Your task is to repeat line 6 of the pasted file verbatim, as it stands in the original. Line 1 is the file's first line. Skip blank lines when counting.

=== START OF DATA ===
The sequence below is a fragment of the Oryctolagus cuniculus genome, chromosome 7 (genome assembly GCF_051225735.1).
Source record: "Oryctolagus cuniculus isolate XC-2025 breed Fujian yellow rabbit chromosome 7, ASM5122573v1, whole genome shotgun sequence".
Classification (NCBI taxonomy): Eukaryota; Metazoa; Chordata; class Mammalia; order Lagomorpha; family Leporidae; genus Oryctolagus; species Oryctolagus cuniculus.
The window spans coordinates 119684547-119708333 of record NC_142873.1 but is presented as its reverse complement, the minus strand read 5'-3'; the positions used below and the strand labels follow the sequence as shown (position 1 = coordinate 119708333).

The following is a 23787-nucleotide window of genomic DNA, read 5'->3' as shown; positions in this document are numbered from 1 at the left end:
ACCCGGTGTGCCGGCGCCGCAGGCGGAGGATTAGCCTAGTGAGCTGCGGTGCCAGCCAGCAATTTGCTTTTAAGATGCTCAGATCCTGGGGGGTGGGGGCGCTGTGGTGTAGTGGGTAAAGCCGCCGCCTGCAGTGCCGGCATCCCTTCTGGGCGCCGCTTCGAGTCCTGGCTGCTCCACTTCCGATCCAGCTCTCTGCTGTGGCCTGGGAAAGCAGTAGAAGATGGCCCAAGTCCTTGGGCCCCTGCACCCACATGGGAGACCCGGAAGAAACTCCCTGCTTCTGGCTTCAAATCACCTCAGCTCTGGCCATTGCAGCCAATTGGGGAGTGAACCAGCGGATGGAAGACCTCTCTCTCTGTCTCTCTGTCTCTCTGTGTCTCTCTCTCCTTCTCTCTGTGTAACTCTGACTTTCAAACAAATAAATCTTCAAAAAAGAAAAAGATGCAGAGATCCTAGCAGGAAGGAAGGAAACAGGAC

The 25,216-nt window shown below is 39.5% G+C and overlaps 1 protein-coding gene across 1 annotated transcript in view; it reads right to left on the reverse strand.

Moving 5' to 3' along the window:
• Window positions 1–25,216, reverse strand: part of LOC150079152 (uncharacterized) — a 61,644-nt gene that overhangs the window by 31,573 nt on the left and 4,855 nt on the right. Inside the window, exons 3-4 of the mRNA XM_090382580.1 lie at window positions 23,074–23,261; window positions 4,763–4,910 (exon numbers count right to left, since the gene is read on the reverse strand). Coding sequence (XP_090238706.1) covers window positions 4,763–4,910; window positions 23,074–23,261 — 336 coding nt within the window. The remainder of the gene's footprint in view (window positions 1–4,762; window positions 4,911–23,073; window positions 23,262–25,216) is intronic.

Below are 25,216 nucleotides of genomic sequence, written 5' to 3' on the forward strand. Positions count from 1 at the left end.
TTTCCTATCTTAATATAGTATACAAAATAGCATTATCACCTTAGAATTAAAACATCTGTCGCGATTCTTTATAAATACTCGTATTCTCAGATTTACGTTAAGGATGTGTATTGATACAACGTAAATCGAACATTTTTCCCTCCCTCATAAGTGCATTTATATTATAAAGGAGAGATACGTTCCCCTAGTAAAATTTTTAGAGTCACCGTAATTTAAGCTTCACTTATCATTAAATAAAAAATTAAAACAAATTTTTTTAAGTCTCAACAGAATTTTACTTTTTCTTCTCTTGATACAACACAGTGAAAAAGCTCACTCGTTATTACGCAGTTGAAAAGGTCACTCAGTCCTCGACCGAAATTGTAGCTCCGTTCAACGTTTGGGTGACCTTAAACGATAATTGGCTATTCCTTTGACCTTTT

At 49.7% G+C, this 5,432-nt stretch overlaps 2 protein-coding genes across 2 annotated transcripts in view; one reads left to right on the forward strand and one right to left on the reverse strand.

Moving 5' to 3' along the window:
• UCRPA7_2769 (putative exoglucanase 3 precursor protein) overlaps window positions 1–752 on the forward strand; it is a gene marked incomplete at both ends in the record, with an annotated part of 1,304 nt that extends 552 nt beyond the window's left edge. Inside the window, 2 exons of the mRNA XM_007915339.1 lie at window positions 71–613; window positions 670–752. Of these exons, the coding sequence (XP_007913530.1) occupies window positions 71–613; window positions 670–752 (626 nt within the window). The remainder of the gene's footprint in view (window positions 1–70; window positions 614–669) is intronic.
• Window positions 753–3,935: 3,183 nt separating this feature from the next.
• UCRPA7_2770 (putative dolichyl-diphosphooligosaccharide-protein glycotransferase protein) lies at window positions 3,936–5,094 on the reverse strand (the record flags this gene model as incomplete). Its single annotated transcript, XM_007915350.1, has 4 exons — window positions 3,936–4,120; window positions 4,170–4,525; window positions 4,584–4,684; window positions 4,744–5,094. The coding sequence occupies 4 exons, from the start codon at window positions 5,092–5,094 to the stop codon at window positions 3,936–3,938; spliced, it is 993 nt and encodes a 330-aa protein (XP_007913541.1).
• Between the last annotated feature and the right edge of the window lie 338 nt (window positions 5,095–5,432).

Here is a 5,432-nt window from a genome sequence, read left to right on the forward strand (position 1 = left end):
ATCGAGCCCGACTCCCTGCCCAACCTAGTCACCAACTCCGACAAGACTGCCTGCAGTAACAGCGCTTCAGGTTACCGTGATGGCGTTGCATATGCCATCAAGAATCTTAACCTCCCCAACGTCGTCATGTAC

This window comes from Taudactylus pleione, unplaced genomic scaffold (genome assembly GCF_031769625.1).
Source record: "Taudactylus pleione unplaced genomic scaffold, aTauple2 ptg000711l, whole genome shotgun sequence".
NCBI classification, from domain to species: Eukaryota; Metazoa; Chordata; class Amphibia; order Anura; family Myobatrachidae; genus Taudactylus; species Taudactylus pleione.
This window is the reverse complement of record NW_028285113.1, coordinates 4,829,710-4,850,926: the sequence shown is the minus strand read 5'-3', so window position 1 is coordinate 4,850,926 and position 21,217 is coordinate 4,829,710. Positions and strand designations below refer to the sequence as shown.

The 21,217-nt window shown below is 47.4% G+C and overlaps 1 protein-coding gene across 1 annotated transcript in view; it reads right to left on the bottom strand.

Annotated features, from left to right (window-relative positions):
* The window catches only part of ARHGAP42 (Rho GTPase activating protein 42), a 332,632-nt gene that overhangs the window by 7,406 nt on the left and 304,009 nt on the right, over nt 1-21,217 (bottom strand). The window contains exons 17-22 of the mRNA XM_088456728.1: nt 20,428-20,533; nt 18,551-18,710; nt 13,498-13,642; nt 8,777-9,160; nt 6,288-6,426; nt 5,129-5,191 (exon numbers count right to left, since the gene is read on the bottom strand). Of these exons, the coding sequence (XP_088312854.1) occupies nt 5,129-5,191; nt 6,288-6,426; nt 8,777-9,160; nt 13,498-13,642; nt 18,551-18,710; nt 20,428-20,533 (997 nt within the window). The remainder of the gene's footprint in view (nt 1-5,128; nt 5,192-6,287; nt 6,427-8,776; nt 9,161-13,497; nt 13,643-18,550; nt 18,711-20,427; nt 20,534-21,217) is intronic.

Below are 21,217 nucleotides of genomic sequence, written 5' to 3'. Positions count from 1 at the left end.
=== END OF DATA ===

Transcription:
ACCCGGTGTGCCGGCGCCGCAGGCGGAGGATTAGCCTAGTGAGCTGCGGTGCCAGCCAGCAATTTGCTTTTAAGATGCTCAGATCCTGGGGGGTGGGGGCGCTGTGGTGTAGTGGGTAAAGCCGCCGCCTGCAGTGCCGGCATCCCTTCTGGGCGCCGCTTCGAGTCCTGGCTGCTCCACTTCCGATCCAGCTCTCTGCTGTGGCCTGGGAAAGCAGTAGAAGATGGCCCAAGTCCTTGGGCCCCTGCACCCACATGGGAGACCCGGAAGAAACTCCCTGCTTCTGGCTTCAAATCACCTCAGCTCTGGCCATTGCAGCCAATTGGGGAGTGAACCAGCGGATGGAAGACCTCTCTCTCTGTCTCTCTGTCTCTCTGTGTCTCTCTCTCCTTCTCTCTGTGTAACTCTGACTTTCAAACAAATAAATCTTCAAAAAAGAAAAAGATGCAGAGATCCTAGCAGGAAGGAAGGAAACAGGAC